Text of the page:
In a quiet corner of Beirut on a spring Saturday afternoon, away from the city throng, a burly soft-spoken Yassin Fawaz, who is known across Lebanon simply as “King”, a man whom many believe is the nation’s richest sits at a table in a hotel café as a car passes by. Parliament
“King!” yells the passenger. Fawaz gives a friendly wave. Parliament
Minutes later, around a dozen young men wearing shorts and T-shirts jog past the hotel and spot Fawaz. Parliament
“Welcome, King!” they call out. Parliament
“Hi guys,” Fawaz replies in English. “Where are you from?” Parliament
“We’re State Security,” one of the men says, referring to one of Lebanon’s security organs. An officer sheepishly asks if it would be okay for “King” to pose for a photo with his men.
Lebanon heads to the polls in six weeks amid a debilitating financial and economic crisis that the World Bank says is one of the worst in the past century and a half. And Fawaz has to be the most unusual of the 1,001 candidates running for the 128-seat parliament.
With the Lebanese lira having lost 90 percent of its value since 2019, plunging some 80 percent of the population below the poverty line, the elections theoretically should provide an opportunity for angry and frustrated Lebanese to punish the current crop of politicians who are largely responsible for the country’s plight and elect new faces to parliament. And there were hopes that the opposition mass protest movement that emerged in October 2019 could unite and run as a serious competitor to the established political parties and their leaders. But the protest movement, known as the “thawra” or “revolution”, has largely unraveled, splintering into dozens of competing groups and, therefore, diluting the impact it might have had at the polls.
However, amid the general public apathy toward the elections, Fawaz is a candidate who is rapidly gaining attention. Fawaz, in short, is an anomaly in Lebanese politics. The 34-year-old is the son of a Lebanese Shia father and a Christian African American mother, which makes him the first black parliamentary candidate in the Middle East, let alone Lebanon, a country that recently ranked third in a 2022 survey on most racist countries in the world. He was born and raised in the US and is the chief executive officer of the Raddington Group, a Washington-based strategic advisory firm that provides consultative and intelligence services to heads of state, royals, and billionaires. His extensive network of contacts and connections spanning the globe earned him the nickname “King Rolodex”. And this is where the second Yassin Fawaz comes in. He is also a massive social media phenomenon operating under the King Rolodex moniker. He boasts 1.3 million followers on Instagram and an audience of half a million on his Tik Tok account. He drives his Lamborghini and Bentley cars around Beirut’s streets in the company of models, handing out $100 bills to Syrian refugee children and financially supporting impoverished Lebanese families. He is instantly recognizable and often mobbed by his army of supporters wherever he goes.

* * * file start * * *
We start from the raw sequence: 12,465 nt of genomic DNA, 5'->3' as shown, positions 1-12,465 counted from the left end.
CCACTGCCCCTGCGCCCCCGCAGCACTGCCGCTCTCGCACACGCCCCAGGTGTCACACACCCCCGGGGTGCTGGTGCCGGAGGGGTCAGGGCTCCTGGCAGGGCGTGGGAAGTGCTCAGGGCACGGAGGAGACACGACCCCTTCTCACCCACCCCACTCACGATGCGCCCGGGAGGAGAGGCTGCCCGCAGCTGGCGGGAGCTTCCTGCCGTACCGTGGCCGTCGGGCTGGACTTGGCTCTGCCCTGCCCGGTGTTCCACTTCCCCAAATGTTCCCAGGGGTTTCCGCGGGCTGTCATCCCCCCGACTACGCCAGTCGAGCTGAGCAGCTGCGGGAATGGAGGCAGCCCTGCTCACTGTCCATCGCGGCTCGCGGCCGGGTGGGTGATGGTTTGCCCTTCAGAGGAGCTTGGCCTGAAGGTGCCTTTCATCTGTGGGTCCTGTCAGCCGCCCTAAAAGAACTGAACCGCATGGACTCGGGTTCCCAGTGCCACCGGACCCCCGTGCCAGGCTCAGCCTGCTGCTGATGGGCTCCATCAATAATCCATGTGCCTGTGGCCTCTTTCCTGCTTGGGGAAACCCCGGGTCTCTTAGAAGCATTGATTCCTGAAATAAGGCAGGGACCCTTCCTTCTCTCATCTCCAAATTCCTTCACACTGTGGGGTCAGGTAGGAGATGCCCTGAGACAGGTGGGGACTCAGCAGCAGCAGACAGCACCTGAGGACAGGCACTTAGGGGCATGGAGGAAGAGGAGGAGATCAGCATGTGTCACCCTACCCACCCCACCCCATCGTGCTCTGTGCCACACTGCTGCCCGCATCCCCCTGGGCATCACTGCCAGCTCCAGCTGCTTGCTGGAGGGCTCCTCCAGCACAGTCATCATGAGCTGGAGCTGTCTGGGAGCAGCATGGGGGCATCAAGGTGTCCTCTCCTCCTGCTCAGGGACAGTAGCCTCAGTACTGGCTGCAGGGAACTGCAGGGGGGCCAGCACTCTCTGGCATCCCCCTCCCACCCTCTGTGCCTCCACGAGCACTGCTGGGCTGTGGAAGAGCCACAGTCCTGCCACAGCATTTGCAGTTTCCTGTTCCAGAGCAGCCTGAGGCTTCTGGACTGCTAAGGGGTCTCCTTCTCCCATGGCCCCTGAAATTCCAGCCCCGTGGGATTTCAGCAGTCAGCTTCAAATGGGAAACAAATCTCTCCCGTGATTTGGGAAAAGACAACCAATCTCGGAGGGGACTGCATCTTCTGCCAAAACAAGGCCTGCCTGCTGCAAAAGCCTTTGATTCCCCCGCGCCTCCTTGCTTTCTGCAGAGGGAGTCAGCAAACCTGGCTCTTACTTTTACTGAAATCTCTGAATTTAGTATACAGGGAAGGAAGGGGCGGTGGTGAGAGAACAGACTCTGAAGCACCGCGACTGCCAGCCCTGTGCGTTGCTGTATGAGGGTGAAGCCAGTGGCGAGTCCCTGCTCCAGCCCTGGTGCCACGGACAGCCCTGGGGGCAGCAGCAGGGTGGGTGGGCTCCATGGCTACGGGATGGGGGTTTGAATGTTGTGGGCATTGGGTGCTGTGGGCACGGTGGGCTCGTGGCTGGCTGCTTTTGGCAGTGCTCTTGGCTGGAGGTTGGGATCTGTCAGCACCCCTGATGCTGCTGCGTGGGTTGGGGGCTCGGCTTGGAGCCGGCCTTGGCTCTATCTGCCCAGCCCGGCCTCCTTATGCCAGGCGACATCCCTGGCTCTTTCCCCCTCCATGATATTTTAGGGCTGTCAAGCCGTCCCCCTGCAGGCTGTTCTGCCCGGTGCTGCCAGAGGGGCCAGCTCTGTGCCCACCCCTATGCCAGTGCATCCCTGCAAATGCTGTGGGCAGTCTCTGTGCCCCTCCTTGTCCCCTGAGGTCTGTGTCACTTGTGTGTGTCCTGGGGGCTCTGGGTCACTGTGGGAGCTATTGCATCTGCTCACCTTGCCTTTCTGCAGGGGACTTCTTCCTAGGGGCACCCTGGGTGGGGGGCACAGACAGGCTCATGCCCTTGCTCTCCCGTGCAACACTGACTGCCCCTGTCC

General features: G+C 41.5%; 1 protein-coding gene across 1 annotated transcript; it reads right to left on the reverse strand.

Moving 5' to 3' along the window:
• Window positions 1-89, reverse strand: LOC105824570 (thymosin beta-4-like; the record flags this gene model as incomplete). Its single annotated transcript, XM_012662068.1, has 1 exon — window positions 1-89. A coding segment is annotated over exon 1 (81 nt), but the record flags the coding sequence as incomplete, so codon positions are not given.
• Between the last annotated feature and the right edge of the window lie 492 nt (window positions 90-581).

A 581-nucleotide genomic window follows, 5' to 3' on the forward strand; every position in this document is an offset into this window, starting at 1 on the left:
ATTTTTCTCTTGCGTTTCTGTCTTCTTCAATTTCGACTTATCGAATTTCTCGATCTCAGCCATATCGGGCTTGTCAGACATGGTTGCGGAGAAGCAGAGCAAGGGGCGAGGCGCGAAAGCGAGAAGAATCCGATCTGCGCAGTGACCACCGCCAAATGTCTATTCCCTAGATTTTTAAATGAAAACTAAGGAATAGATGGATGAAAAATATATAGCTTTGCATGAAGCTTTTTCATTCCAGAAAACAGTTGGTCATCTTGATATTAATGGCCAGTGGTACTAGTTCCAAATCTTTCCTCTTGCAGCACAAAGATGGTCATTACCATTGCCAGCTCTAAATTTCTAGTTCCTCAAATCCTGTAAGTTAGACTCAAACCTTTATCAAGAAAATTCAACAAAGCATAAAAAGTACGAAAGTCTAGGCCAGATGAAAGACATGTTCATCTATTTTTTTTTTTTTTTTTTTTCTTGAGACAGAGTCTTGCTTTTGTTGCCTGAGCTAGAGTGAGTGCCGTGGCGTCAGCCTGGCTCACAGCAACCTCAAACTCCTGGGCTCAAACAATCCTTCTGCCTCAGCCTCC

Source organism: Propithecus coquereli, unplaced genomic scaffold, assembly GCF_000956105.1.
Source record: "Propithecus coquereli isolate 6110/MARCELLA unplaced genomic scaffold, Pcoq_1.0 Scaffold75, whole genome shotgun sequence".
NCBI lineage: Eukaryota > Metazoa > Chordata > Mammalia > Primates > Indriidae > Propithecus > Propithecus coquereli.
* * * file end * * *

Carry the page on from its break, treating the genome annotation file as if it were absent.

“I was so shocked when people were saying ‘Allah and king’, ‘Allah and king’ and following his car,” says Sarah Loinaz, Spain’s Miss Universe, who visited Lebanon this year as a guest of Fawaz.
His garish social media presence and filmed exploits posted on Instagram and Tik Tok appear completely at odds with his high-flying besuited corporate image. A family friend and political operative who has known Fawaz for 10 years described him as a “paradox” that Lebanese politicians could not understand.
“Success for me is defined as being able to juggle two disparate personalities at the same time, King Rolodex and Yassin Fawaz,” Fawaz says. “Having King Rolodex as an alter ego at times really makes me feel as if I am the real-life Batman and Bruce Wayne.”
Now, however, he is hoping that his popularity in Lebanon will be translated into votes on May 15. But why would someone like Fawaz want to engage in the often sordid and sometimes dangerous world of Lebanese politics?